With the increase in population in the area, major public school construction was underway in the 1960s.[13] Public schools located in Northeast are in El Paso Independent School District (EPISD)[50] and Ysleta Independent School District (YISD). El Paso Independent Schools from Kindergarten - Grade 5 are 19 Elementary schools: Tom Lea, Barron, Nixon, Bradley, Fannin, Newman, Collins, Dowell, Schuster, Crosby, Whitaker, Stanton, H. R. Moye, Park, Robert E. Lee, Logan, Powell, Milam, and Bliss. Five Middle Schools: Richardson, HE Charles, Terrace Hills, Canyon Hills, and Maggofin. Five High Schools: Parkland, Andress, Transmountain Early College, Irvin, and Chapin.

Public Libraries[edit]

The Richard Burges Library Branch of the El Paso Public Library was once located next to NorthPark Mall on Dyer Street.[10] The Friends of the Northeast also ran a bookstore where NorthPark Mall once was located.[11] Richard Burges Branch is closed to the public beginning on November 6, 2017 for expansion and renovation funded by the 2012 Quality of Life Bond Issue. The completion estimate is one year. The project includes: New dedicated children’s room Public art piece designed by local artist Hal Marcus Expanded & dedicated computer lab Expanded community meeting room space Additional study room Dedicated and revitalized teen area Dedicated Friends of the Library bookstore Self-service check out stations[51]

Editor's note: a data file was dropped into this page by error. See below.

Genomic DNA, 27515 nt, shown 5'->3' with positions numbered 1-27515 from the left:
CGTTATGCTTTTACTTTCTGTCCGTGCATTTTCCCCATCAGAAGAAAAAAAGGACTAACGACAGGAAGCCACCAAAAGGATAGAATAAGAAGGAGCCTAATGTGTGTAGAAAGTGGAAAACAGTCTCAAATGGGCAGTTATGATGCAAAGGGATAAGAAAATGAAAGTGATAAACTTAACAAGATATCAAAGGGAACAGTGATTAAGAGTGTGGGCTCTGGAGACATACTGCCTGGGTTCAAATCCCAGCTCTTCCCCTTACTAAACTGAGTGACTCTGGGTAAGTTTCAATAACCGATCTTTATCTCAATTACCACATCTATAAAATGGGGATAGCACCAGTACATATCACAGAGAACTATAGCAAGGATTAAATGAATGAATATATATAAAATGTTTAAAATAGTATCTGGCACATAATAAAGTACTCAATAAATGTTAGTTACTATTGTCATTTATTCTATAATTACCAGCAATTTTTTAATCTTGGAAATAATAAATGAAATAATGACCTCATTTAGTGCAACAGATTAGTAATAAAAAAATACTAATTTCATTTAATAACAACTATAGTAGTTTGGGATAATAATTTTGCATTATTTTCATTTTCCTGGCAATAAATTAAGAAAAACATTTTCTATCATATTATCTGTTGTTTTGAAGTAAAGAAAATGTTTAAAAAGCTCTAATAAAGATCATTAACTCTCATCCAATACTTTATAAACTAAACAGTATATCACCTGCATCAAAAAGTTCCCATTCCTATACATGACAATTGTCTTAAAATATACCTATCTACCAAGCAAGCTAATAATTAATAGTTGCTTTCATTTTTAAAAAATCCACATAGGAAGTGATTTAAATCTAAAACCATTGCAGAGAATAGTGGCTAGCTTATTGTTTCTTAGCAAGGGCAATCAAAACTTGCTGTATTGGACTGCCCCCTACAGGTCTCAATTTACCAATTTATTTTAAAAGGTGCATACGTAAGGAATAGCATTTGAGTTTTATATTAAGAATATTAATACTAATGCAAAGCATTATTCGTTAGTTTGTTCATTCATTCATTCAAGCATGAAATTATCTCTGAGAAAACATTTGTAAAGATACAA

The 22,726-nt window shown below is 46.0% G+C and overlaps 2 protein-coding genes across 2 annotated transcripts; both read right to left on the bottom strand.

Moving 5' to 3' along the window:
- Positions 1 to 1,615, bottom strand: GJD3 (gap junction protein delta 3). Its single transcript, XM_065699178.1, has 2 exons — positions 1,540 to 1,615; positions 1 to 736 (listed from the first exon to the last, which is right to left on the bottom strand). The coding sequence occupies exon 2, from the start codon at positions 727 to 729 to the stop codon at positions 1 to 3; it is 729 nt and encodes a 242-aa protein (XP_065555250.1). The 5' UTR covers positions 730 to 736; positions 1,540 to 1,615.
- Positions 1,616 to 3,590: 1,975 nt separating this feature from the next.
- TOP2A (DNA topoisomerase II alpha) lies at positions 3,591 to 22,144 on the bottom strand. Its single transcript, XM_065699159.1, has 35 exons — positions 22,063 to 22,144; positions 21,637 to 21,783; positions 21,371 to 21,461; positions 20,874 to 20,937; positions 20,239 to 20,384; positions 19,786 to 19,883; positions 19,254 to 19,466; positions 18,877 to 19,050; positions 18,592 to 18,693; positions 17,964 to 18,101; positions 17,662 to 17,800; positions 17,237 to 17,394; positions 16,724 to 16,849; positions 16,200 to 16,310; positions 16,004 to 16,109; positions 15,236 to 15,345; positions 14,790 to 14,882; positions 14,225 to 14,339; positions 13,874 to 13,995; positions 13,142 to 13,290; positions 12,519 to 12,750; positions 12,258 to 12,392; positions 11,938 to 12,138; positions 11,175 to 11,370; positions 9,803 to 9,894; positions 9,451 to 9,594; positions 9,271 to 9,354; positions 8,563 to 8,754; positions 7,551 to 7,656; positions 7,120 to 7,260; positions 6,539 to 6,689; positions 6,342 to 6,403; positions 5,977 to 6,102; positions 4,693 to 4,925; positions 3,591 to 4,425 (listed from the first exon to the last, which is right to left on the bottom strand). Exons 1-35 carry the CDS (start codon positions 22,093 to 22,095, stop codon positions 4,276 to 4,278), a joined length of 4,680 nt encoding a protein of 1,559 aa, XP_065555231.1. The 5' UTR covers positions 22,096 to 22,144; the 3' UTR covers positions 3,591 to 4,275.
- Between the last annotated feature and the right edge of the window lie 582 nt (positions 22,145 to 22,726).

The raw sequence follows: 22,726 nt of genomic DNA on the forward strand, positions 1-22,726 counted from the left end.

In 1951, residents faced a lack of water, possibly due to a lack of infrastructure for the Northeast.[52] A new sewer line was installed in the area in 1952.[53]

In 2014, it was announced that a solar power station, the Newman Solar Project, would be built in the Northeast.[54] This project was the largest solar project in El Paso in 2015.[55]


Residents in the Northeast began to complain about dust and damage to the Franklin Mountains due to the operation of the Hugh McMillan's rock quarry in 1953.[56][57] The quarry was located near McKelligan Canyon.[56]

Notable residents[edit]



  1. ^ a b c Thomas 1966, p. 2.
  2. ^ a b c d e Thomas 1966, p. 3.
  3. ^ a b Martinez, Aaron (5 January 2015). "The stories behind the forgotten cemetery in Northeast El Paso". El Paso Times.
  4. ^ Thomas 1966, p. 6.
  5. ^ a b c Thomas 1966, p. 4.
  6. ^ "$1 Will Start You". El Paso Herald. 2 July 1908. Retrieved 28 June 2017 – via
  7. ^ Metz 1993, p. 154.
  8. ^ a b Thomas 1966, p. 8.
  9. ^ a b c d e f Thomas 1966, p. 15.
  10. ^ a b c Chávez, Adriana (3 December 2006). "NorthPark Mall Gets Cold Shoulder From Shoppers". El Paso Times.
  11. ^ a b c d e f Bracamontes, Aaron (1 August 2011). "New Life for Northgate Mall: City Hopes to Restore Luster to Northeast's Faded Gem". El Paso Times.